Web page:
Brexit Secretary answers YOUR questions!

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Photo credit: Chris McAndrew

Steve Barclay is a Conservative Party politician, and is the Member of Parliament for North East Cambridgeshire. He is currently Secretary of State for Exiting the EU (Also know as 'Brexit Secretary').

Q) How did the EU became a thing? From rhetorical_black_bear, Michael Faraday School

A) What became the EU started off as a small number of countries wanting to trade coal and steel without barriers. The European Steel and Coal Community was formed in 1951 and with time developed into the European Economic Community - an economic club to make trade between European countries easier.

In 1992 European leaders met in Maastricht - a city in The Netherlands - and signed a treaty creating the EU. This expanded the EEC into something bigger, not just about trade and affecting more areas of day-to-day life.

This was not what the UK signed up to in 1973 and so the EU became increasingly unpopular with the public.

Q) How will it affect business people and retailers in the UK? From busy_song, Michael Faraday School

A) One of the best things about Brexit is that the UK will be able to sign trade deals with fast-growing and exciting markets around the world like China and Australia.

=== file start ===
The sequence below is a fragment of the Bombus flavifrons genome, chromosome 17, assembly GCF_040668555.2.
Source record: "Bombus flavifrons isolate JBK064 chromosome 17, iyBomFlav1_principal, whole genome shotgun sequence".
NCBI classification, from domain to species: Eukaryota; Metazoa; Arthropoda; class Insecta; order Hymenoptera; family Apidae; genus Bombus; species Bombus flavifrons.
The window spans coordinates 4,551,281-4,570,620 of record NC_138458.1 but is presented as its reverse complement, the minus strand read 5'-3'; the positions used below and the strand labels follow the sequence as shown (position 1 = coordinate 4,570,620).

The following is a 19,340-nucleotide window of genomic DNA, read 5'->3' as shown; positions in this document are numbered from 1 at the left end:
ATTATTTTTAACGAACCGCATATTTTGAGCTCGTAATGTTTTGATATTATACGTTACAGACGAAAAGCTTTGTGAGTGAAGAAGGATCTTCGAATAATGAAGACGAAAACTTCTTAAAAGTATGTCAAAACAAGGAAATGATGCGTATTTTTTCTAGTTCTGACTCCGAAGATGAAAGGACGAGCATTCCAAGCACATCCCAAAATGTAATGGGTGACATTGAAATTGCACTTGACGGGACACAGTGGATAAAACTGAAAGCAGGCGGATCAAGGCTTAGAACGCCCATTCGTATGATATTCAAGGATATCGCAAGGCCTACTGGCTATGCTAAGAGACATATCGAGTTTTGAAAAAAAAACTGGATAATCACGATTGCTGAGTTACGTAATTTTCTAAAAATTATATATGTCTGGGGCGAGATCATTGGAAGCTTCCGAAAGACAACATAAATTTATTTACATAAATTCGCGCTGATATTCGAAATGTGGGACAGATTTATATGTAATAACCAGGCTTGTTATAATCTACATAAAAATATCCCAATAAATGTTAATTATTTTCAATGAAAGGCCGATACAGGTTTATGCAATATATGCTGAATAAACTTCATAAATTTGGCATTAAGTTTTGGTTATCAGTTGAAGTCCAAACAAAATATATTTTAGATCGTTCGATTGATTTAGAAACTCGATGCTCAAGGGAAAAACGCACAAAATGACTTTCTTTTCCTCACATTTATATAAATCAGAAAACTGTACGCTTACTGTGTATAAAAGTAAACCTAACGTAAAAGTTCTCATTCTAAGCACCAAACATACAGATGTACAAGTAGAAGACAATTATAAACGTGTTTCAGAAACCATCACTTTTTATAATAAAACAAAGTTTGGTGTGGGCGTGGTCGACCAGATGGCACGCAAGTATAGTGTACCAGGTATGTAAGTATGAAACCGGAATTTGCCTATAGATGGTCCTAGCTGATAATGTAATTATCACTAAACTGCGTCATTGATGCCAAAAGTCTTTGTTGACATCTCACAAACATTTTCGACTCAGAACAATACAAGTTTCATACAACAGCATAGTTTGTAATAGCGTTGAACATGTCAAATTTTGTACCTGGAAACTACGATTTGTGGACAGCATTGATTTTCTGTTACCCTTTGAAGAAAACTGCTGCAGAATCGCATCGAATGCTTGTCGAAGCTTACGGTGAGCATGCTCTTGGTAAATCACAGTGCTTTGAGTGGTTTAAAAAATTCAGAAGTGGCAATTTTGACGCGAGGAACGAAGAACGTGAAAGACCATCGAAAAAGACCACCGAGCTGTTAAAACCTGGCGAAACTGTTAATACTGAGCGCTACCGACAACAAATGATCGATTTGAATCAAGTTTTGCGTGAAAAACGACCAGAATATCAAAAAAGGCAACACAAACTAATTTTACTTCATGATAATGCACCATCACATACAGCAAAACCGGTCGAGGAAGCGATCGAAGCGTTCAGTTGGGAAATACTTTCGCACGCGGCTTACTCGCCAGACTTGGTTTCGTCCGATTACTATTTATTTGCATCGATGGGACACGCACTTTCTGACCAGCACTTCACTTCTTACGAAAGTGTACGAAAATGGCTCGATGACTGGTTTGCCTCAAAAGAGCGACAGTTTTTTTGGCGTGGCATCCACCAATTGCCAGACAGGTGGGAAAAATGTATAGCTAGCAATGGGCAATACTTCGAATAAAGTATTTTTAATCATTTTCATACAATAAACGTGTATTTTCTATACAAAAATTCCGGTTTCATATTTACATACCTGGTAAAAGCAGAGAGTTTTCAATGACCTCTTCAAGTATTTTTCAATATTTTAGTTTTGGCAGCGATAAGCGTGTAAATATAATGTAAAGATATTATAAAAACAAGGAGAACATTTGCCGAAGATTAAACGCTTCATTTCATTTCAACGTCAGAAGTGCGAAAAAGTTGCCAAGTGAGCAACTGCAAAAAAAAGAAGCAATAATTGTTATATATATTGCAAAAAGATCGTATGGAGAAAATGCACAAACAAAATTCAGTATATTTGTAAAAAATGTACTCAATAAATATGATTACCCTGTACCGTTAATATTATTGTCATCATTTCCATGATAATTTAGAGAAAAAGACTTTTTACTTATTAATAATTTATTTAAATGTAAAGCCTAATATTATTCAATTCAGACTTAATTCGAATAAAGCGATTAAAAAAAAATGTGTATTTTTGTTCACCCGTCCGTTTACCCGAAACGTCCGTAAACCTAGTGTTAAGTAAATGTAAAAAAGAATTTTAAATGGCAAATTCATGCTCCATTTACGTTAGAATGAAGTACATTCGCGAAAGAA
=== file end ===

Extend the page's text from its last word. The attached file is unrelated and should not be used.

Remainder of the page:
This means business people and retailers can go after new opportunities in these countries.

At the same time, the deal we have negotiated with the EU means that businesses in the UK will still be able to trade and do business with those in Europe they already have a relationship with.

Q) What would a hard border do to Britain and Ireland's relationship? From communicative_bird, Ravenscroft Primary School

A) The first thing to say is that nobody wants a hard border and we will do everything in our power to ensure we do not get one - first and foremost by securing a deal.

The Good Friday Agreement signed in 1997 helped secure the peace process in Northern Ireland. Not having a hard border is an important part of protecting that, and both the UK and Irish government agree that they want to avoid a hard border.

Q) Do you think all us children will not be able to study in other countries? From faithful_meerkat, Churchill Gardens Primary Academy

A) Leaving the EU does not mean we are cutting ties with Europe. Educational and cultural links with Europe existed long before the EU was created and will continue after Brexit.

So there is no reason things like school exchange programmes or trips to other European countries won’t continue. And older students who want to go to study in Europe through Erasmus+ will still be able to under the deal agreed with the EU.

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